Almay is reportedly backing the brand during the second half of this year with a $6 million print and TV campaign that features Kathy Lee Gifford.

Next up in the company’s product realignment is the launch of Easy-to-Wear Longlasting EyeColor. The new eye shadow line will consist of 15 single-shade compacts with a suggested retail price of $2.95 each, five duos for $3.50 each and eight quads at $5.10 apiece.

The singles will be priced 20 cents above Almay’s existing products, which will be eliminated, while the new duos and quads will be 15 cents more.

The company maintains that the new shadows are not only hypoallergenic, but long-lasting and fade-proof. The formula is said to be nonirritating and safe for wearers of contact lens.

In addition to upgrading the performance claims of its eyeshadows, the company said nearly any consumer would be satisfied with the muted, natural-looking shade selection.

“We are redoing our eye shadow line because we knew we could offer superior performance benefits and we needed to revise our shade selections, packaging and merchandising units,” said Jerri Baccus Glover, vice president of makeup marketing.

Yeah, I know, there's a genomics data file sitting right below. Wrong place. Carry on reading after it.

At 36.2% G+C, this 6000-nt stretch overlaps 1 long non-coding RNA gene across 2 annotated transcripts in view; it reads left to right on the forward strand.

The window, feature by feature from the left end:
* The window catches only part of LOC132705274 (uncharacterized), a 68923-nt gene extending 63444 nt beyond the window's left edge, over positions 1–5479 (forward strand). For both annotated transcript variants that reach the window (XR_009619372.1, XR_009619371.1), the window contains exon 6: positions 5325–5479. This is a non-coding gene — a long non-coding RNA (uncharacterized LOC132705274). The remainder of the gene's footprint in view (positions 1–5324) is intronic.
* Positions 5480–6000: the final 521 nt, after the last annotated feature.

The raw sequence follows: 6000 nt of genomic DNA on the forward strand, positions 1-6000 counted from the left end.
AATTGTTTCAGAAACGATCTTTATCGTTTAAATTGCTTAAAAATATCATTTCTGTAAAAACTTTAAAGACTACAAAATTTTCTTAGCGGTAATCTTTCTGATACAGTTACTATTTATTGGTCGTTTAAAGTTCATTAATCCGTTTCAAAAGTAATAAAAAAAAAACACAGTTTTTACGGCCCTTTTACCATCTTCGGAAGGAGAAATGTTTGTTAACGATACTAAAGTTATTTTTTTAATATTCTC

Baccus Glover noted that the company’s previous eye shadow business spanned four separate lines that all had different claims and shades.

“This is the first time we have a defined shade strategy instead of just trying to offer as broad a selection as possible,” she said. “All of our shades now follow the trend in fashion toward muted or natural color.”

Print ads for the new shadows are slated to break in October.

Almay will turn to the eye category in January with the launch of Amazing Lash Mascara and I-Liner.